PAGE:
While I do a lot of development, I don't classify myself as a true developer. I can program and move stuff around on a page and make it work. A true developer understands how to develop the code so that it can be scaled, not take up a lot of resources, load quickly, be easily modified later and still work.
La situación difícil en la que se encuentran los especialistas en marketing es tener una sitio web muy rápido y aún incorporar integraciones y elementos sociales que pueden crear dependencias sobre la rapidez con la que se cargará su sitio. Un ejemplo es botones sociales. On Martech, we have social buttons on every single page on the site. So… if Facebook resources load slow one day, it slows down our site. Then add Twitter, Pinterest, Buffer, etc. to that and your site's chances of loading fast are reduced to virtually nothing.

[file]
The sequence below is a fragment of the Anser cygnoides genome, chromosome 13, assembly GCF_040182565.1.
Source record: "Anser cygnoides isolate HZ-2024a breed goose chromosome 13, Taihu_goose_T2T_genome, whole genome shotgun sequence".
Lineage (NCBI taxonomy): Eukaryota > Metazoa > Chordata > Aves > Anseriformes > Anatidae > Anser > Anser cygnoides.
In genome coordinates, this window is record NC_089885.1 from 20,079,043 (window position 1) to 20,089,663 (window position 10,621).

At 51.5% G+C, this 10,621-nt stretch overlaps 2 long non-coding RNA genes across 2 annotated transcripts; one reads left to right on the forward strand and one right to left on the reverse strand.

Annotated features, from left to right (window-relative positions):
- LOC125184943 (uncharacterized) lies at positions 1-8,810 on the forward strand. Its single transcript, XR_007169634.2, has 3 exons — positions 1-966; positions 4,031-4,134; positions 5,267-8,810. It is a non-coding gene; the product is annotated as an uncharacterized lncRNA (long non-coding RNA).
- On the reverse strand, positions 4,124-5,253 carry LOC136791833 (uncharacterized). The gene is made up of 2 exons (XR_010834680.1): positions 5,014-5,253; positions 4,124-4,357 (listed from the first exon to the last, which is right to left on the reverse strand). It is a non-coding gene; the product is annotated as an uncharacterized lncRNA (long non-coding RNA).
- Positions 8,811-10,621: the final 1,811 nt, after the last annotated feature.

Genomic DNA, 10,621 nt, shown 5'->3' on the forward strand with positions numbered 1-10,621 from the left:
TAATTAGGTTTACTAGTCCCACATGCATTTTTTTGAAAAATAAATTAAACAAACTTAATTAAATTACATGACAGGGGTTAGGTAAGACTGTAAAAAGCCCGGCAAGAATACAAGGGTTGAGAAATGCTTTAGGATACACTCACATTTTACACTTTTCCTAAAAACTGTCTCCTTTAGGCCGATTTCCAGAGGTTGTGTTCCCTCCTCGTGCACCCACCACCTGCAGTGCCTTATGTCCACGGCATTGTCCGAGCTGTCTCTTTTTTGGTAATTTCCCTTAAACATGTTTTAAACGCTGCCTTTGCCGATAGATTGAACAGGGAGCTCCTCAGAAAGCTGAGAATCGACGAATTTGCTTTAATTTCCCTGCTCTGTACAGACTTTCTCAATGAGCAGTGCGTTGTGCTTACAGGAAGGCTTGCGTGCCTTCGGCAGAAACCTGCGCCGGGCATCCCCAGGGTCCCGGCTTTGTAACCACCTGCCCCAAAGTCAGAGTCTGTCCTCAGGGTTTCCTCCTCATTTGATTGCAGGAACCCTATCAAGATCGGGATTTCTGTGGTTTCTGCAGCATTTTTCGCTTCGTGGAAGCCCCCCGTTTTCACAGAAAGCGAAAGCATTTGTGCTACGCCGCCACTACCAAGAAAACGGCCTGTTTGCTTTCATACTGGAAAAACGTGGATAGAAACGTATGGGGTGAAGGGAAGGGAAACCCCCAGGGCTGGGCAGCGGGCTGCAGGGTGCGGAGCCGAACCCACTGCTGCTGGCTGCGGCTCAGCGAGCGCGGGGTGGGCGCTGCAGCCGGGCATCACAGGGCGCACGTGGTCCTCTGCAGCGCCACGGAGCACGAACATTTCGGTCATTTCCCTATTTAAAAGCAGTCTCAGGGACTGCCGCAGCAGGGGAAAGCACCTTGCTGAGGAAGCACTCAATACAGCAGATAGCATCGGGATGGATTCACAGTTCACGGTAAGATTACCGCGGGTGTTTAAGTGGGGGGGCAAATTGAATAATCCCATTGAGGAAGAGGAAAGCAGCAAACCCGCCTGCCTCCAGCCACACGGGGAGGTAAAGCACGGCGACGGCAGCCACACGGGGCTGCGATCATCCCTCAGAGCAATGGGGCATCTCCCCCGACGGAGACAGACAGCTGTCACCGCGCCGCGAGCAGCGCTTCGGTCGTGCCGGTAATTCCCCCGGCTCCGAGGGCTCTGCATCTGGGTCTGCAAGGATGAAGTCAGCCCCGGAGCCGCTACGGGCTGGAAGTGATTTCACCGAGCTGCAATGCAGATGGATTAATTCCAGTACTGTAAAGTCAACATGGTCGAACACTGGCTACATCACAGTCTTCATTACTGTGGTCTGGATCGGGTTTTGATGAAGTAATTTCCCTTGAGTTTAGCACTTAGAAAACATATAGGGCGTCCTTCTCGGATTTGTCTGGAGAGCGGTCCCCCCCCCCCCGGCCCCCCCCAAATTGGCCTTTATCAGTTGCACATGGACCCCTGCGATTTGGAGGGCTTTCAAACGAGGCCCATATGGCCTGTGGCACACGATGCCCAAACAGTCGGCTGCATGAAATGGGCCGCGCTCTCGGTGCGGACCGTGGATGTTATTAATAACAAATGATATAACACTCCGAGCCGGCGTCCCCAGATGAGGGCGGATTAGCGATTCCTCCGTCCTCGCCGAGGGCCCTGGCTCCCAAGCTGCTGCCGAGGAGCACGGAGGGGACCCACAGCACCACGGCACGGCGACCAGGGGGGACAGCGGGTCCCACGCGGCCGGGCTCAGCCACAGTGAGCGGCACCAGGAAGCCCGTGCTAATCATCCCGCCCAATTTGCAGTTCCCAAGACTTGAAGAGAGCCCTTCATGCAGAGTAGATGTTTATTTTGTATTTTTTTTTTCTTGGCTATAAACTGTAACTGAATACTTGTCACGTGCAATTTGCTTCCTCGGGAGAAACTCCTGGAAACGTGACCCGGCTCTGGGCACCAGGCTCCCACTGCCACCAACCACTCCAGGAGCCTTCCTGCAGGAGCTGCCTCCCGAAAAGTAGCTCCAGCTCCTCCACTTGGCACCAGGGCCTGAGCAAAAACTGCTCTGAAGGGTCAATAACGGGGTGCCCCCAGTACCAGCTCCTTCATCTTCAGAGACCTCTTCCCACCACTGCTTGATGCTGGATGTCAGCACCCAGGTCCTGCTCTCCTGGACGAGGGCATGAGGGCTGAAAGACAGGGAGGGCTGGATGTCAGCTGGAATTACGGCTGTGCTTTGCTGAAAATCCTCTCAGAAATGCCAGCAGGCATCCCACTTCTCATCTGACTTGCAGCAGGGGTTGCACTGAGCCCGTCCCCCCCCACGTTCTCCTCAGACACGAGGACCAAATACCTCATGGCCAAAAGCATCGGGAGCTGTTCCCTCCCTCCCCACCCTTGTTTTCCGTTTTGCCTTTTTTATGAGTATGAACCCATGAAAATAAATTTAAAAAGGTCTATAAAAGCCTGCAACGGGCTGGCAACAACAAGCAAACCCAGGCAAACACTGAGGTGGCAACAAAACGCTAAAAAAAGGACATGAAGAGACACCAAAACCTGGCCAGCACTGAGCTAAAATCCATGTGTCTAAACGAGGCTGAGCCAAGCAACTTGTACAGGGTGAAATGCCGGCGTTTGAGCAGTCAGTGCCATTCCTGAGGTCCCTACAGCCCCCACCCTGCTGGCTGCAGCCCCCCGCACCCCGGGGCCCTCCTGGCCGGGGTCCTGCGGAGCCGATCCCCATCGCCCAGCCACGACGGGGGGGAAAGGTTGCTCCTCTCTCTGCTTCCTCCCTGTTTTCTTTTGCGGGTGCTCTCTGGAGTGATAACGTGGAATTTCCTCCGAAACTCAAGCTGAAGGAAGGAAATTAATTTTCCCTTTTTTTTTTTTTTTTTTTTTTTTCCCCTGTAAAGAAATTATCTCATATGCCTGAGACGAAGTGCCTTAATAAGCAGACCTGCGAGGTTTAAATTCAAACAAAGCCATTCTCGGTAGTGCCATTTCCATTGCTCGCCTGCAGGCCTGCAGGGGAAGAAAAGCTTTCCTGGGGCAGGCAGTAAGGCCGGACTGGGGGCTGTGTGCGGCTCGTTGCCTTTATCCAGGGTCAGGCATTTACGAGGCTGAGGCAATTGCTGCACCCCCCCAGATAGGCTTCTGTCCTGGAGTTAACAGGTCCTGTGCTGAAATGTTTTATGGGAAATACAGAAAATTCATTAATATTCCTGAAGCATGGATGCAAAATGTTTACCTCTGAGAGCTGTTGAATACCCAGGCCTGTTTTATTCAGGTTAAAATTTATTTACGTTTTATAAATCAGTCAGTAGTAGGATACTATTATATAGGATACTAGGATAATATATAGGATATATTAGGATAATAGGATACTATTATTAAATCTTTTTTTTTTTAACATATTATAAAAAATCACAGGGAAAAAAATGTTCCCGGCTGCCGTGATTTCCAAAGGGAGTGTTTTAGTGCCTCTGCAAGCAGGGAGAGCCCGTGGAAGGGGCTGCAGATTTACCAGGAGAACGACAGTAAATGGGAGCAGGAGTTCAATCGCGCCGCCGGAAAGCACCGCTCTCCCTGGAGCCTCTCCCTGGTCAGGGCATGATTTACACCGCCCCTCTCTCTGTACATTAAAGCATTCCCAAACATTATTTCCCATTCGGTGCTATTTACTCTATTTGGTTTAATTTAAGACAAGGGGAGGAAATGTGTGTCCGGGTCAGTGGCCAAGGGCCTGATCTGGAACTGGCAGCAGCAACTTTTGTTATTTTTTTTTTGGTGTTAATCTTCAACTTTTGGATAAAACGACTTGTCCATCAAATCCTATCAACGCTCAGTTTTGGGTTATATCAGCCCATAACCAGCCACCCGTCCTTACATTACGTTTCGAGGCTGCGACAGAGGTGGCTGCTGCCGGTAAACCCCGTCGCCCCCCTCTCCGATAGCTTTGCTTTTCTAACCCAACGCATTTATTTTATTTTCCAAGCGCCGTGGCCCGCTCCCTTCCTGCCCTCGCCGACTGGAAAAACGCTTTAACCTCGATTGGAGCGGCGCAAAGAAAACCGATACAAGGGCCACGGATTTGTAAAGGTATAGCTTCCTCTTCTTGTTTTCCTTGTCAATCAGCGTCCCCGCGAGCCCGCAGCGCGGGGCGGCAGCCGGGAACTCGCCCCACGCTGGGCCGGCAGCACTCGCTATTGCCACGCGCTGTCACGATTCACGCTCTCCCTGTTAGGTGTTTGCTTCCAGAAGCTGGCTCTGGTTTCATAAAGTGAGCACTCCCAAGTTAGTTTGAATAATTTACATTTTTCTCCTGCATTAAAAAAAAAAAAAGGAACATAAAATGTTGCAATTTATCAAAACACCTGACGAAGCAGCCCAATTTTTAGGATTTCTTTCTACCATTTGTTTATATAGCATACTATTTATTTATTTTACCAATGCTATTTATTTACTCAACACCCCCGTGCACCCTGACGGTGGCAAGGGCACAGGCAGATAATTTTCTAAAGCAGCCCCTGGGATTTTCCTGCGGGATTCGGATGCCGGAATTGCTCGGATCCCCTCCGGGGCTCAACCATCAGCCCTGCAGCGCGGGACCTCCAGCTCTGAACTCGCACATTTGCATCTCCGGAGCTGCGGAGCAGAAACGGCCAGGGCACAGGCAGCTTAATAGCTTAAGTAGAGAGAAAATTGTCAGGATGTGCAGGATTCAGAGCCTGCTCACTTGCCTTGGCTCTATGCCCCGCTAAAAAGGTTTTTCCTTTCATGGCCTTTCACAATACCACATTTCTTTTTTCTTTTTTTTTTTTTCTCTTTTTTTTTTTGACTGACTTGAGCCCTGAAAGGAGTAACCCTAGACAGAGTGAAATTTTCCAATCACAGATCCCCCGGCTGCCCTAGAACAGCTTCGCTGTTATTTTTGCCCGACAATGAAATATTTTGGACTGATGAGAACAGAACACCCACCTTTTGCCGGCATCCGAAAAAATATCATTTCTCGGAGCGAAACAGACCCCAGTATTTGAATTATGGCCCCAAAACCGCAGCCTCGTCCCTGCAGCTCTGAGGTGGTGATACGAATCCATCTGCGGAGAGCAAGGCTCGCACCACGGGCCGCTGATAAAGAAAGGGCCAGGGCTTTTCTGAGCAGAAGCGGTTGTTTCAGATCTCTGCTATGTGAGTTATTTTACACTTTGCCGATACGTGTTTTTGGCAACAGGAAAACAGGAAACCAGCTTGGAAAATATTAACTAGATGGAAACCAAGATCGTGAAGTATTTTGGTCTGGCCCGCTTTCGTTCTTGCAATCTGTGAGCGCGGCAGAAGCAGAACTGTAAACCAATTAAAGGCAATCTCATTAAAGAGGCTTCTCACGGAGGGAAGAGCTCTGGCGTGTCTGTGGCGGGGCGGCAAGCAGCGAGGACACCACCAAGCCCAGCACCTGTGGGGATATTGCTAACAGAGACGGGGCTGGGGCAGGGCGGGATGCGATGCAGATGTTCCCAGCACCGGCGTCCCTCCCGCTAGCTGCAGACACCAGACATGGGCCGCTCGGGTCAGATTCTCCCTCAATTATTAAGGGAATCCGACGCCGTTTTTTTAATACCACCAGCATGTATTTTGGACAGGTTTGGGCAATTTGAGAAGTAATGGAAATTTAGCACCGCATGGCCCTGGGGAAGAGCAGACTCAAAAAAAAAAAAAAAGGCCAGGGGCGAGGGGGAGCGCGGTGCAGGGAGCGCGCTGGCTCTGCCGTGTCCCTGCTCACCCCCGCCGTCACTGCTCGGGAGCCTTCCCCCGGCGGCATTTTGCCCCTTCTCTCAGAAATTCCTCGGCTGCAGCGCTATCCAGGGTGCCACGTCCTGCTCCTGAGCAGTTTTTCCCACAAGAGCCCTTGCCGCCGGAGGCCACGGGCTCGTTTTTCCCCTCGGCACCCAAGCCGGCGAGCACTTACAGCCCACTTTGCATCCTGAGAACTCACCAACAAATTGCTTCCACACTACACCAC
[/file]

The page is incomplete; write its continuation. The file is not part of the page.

That's known as synchronous loading. You have to finish loading one element antes you load the next element. If your able to load items asynchronously, you're able to load items without a dependency on one another. You can drastically improve your site's speed by loading elements asynchronously. The problem is that the out-of-the-box scripts that these companies provide you is almost never optimized to run asynchronous.
You can see what's impacting your page speed by running a test on Pingdom:
Here's a snippet of how to do it properly from Emil Stenström: